This is where the pandemic forecast intersects with the weather forecast.
After surging for weeks, Idaho’s latest and deadliest coronavirus outbreak is showing some possible signs of slowing. But as cooler fall temperatures set in, driving Idahoans back indoors, Gov. Brad Little says it’s critical to get the coronavirus under control before winter.
“It’s literally a race now,” Little said during an AARP Idaho virtual town hall meeting Tuesday.
Some of the numbers are improving, although they remain perilously high.
Case numbers are inconclusive, partly because health officials are still winnowing down a large backlog of reports. But new cases involving school-aged children appear to be slowing — receding back to levels not seen since the end of summer break. Smaller percentages of coronavirus tests are coming back positive, another encouraging sign.
But deaths remain high. Vaccinations remain slow. And while hospitalizations have fallen off from their peak of a month ago, the situation remains precarious.
“The hospitals are still well beyond their capacity,” Department of Health and Welfare Director Dave Jeppesen said Tuesday.
The next few weeks could be crucial — especially for schools trying to keep their doors open for face-to-face instruction — because of the seasonal nature of the coronavirus. The virus tends to spread more readily when temperatures get cooler, and people spend more time indoors. Holiday travel and holiday gatherings only complicate the matter.
The state’s track record backs this up. Idaho logged more than 11,000 new cases in one week in mid-December 2020 — and this remains a pandemic peak, even as the more contagious delta variant now circulates through the state.
Another spike remains possible, state epidemiologist Dr. Christine Hahn said during a Health and Welfare media briefing Tuesday. Even if the vaccines soon become available to 5- to 11-year-olds — and a federal Food and Drug Administration panel endorsed the proposal Tuesday — it will still take time to get kids vaccinated. Many children won’t get the shot, while many adults will remain unvaccinated.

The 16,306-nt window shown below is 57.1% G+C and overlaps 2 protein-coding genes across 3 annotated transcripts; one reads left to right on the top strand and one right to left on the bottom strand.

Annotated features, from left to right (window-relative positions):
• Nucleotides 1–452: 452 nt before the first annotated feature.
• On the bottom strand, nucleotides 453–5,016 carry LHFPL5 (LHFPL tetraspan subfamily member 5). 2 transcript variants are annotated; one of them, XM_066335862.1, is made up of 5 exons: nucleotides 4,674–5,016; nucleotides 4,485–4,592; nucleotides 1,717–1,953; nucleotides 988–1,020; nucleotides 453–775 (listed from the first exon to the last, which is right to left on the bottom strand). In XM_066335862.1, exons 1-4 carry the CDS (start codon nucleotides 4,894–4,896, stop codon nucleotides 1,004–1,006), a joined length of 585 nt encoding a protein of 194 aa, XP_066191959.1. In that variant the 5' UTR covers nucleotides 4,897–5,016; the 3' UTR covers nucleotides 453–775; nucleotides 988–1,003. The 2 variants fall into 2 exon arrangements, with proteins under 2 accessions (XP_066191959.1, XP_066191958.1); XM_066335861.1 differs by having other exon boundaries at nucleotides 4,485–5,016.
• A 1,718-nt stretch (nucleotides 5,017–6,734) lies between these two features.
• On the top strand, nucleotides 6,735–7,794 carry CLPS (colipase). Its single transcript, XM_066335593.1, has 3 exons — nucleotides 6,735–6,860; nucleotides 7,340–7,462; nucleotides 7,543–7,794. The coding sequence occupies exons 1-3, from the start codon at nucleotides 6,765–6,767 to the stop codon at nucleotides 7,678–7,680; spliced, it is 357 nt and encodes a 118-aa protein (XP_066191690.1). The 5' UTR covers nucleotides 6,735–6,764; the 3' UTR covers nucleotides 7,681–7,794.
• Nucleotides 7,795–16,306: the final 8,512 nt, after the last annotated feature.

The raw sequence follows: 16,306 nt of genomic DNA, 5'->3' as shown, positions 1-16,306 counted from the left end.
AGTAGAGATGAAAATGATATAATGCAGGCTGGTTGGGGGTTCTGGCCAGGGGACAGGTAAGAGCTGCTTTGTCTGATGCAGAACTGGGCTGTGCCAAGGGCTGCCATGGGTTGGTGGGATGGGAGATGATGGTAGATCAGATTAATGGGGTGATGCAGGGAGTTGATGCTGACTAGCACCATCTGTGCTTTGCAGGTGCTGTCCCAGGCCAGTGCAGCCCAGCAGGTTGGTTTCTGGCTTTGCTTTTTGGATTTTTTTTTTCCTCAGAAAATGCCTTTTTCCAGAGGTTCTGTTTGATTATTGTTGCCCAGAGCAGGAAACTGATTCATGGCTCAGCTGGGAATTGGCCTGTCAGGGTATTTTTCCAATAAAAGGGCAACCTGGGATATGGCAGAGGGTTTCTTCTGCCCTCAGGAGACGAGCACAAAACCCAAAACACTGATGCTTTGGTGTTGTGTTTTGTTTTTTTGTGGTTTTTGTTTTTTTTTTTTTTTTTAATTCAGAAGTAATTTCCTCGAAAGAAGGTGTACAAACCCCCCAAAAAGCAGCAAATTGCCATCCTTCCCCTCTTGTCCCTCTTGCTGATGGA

And 19 months in, the coronavirus remains unpredictable, unlike viruses such as seasonal flu.
“The waves haven’t fallen into a pattern yet,” Hahn said. “We really just don’t know what’s going to happen.”
While several of the nation’s coronavirus hotspots are in northern states, from New England through the Dakotas and through the Northwest, that’s not solely a function of climate.
“The biggest problem for Alaska and the Mountain West is probably not the weather; it’s the vaccine skepticism,” David Leonhardt of the New York Times wrote Tuesday. “Idaho is the nation’s least vaccinated state, and several other Western states are only slightly ahead of it.”
So Little and Health and Welfare officials spent much of their time Tuesday talking up the vaccines — including the booster doses that are now available, and the Pfizer vaccine for 5- to 11-year-olds. The state is gearing up for the child vaccine rollout, Hahn said, ordering 44,700 pediatric doses. An additional 12,000 doses will go directly to pharmacies.
The state’s messaging hasn’t changed, as state leaders tout the vaccine’s effectiveness.
The numbers haven’t changed much either. Jeppesen recited the latest statistics Tuesday: since May 15, unvaccinated Idahoans account for 86% of coronavirus cases, 89% of COVID-19 hospitalizations, 92% of ICU admissions and 86% of COVID-19 deaths.